A view from the main worship area within the cathedral
The journey & parking

Milan, (or Milano, as the locals and country signs call it) is a city of approximately four million. The drive from Como took approximately four hours. Having never had our own car in Milan before, we were initially hesitant, then had a moment of clarity. We drive all over the place, from Los Angeles to New York, Berlin to Boston, which are far larger. Milan proved to be a piece of cake. Straight in we went, found street parking for a few bucks, and even got a caprese appetizer on a side street before walking a few blocks to the cathedral.

We arrived to find a part of the cathedral under reconstruction, and a whole lot of military personnel protecting the national landmark. Neither bother nor obstructed us whatsoever. The main square was less than half-full, the day overcast and cool. In other words, a perfect day to visit.

Every entrance is guarded (as you can see behind me) and parking on some of the closets streets is only for service or military vehicles
The fees and expectations

If you want to take your own photos, an extra charge of $5 is required, but completely worth it. The columns, stained glass windows, and 15,800 pipe organ make it worth the money. Because it was a slow day, the inside wasn’t crowded in the slightest, which was a good thing; the mausoleums holding the deceased archbishops were worth snapping a photo, which we did multiple times.

Street parking all around–this was a Thursday afternoon

The tourist information identifies which archbishop was responsible for a particular section of the Duomo, which shows the link between general manager, if you will, and what was created. Imagine the vision of these guys, who knew their contribution was vital, but they’d never see the completed work in their lifetime—or for several lifetimes to come. Talk about commitment. Most of us can’t see a few years in front our faces, let alone decades or centuries.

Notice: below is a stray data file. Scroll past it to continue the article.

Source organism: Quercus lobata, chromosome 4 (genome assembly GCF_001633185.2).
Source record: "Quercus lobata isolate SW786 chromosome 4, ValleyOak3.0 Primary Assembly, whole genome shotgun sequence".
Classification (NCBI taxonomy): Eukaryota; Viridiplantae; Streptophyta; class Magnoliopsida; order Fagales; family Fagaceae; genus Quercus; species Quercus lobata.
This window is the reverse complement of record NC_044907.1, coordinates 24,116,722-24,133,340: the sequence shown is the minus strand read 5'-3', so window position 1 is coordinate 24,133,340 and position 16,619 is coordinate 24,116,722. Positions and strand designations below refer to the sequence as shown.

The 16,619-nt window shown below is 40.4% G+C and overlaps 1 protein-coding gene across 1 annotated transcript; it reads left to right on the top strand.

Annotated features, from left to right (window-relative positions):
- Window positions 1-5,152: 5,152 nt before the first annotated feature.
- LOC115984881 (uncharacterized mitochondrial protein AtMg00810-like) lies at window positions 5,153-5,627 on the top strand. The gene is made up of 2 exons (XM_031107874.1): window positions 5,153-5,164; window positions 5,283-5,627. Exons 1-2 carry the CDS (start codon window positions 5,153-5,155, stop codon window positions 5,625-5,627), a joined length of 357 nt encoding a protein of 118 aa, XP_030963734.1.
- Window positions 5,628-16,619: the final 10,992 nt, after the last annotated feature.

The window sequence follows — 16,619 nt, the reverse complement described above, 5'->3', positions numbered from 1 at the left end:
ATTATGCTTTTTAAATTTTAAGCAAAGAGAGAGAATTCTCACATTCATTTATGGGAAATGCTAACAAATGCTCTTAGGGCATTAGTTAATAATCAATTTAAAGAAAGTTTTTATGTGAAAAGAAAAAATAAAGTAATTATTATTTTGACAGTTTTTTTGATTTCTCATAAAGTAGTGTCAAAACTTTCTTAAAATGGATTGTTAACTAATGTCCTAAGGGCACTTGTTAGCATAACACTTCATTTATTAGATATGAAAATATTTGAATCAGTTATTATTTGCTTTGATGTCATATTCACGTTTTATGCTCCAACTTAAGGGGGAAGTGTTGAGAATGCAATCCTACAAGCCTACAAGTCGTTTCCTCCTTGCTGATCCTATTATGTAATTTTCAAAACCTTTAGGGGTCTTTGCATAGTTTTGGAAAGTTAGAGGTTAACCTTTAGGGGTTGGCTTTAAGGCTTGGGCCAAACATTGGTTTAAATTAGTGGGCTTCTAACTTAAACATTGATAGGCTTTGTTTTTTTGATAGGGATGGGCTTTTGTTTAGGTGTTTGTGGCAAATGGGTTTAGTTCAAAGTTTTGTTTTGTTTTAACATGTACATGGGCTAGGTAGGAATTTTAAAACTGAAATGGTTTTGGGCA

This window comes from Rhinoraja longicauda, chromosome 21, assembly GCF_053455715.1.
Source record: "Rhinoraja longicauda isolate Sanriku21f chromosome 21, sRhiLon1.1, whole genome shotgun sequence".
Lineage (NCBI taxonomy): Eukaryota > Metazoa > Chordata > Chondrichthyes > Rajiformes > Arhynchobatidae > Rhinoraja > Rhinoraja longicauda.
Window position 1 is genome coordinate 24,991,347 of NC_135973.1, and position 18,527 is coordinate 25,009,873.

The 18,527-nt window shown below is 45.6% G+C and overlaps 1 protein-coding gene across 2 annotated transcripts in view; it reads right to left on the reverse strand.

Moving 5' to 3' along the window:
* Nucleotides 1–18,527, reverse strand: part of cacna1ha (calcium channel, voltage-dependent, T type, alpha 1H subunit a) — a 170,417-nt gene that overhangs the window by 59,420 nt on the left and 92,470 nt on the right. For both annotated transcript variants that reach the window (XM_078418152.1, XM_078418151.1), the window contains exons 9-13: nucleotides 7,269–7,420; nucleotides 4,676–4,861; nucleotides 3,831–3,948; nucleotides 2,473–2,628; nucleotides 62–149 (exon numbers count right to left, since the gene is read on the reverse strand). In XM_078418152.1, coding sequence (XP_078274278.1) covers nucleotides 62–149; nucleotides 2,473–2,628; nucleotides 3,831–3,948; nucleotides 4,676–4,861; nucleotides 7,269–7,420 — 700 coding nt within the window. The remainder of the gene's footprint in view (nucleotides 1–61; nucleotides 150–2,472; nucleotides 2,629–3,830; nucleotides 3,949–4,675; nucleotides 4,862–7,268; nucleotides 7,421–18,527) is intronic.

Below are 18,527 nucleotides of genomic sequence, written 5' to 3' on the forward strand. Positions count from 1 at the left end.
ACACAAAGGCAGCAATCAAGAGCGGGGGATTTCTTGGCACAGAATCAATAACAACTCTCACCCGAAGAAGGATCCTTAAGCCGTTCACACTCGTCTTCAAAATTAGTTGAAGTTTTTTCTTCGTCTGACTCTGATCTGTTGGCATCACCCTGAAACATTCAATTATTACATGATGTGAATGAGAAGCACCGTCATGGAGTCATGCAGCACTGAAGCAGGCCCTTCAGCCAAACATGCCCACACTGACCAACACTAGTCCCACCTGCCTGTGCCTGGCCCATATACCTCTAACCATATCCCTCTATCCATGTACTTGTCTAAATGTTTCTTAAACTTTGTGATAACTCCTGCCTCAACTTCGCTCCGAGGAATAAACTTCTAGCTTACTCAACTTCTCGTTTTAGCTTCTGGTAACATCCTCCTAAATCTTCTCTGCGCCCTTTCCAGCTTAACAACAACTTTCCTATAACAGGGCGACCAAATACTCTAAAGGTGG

My number one recommendation is don’t go when service is in session!

My mother plays the organ, so I’m a bit familiar with the instrument. The long, metal rods scaling up from the balconies make it the largest organ in Italy, and in the top 15 instruments in the world.

Beyond the cathedral

If churches, architecture or history isn’t your thing, don’t despair. The Duomo Square has shopping area known as the Piazza Del Duomo. Think the Mercedes Benz clothing/jewelry store and the like, along with multiple outdoor eateries. If your traveling partner is at the Domo, you can easily spend an hour wandering through the shops or taking in a hot, chocolate mousse drink as I did (which was more like pudding, actually).

The entire visit will run you no more than two-four hours, depending on your tastes. That leaves a lot of time to explore other parts of the city.

Just one of many, many entrance doors
What I liked best

All if it, the area, the cathedral, shopping, eateries, you name it. I even got the military guards to smile and take a picture with me, and they accommodated!

What I liked least

Nothing. Nada. It was as perfect as the day could get.

Feature image: The Domo, taken from the main square

The best of Bellagio

Lake Como, Italy is more than a single body of water